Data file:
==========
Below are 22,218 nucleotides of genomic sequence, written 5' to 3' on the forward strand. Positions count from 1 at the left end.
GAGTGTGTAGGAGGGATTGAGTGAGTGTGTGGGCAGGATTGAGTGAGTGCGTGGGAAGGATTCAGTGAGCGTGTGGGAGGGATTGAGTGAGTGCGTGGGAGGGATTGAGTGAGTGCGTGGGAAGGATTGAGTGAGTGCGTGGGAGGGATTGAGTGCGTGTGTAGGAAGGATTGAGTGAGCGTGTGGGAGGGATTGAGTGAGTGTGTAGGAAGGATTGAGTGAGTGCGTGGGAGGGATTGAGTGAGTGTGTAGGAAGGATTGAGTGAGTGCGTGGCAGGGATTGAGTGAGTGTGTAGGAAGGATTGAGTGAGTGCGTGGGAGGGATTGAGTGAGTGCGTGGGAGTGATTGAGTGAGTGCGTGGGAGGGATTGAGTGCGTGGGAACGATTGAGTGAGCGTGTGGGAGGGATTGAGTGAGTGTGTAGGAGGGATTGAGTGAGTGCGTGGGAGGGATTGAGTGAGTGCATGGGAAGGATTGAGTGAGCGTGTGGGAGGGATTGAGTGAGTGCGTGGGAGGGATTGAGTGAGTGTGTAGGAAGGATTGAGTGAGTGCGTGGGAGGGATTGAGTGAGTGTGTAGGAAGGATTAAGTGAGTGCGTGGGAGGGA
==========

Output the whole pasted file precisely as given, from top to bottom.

Below are 22,218 nucleotides of genomic sequence, written 5' to 3' on the forward strand. Positions count from 1 at the left end.
GAGTGTGTAGGAGGGATTGAGTGAGTGTGTGGGCAGGATTGAGTGAGTGCGTGGGAAGGATTCAGTGAGCGTGTGGGAGGGATTGAGTGAGTGCGTGGGAGGGATTGAGTGAGTGCGTGGGAAGGATTGAGTGAGTGCGTGGGAGGGATTGAGTGCGTGTGTAGGAAGGATTGAGTGAGCGTGTGGGAGGGATTGAGTGAGTGTGTAGGAAGGATTGAGTGAGTGCGTGGGAGGGATTGAGTGAGTGTGTAGGAAGGATTGAGTGAGTGCGTGGCAGGGATTGAGTGAGTGTGTAGGAAGGATTGAGTGAGTGCGTGGGAGGGATTGAGTGAGTGCGTGGGAGTGATTGAGTGAGTGCGTGGGAGGGATTGAGTGCGTGGGAACGATTGAGTGAGCGTGTGGGAGGGATTGAGTGAGTGTGTAGGAGGGATTGAGTGAGTGCGTGGGAGGGATTGAGTGAGTGCATGGGAAGGATTGAGTGAGCGTGTGGGAGGGATTGAGTGAGTGCGTGGGAGGGATTGAGTGAGTGTGTAGGAAGGATTGAGTGAGTGCGTGGGAGGGATTGAGTGAGTGTGTAGGAAGGATTAAGTGAGTGCGTGGGAGGGA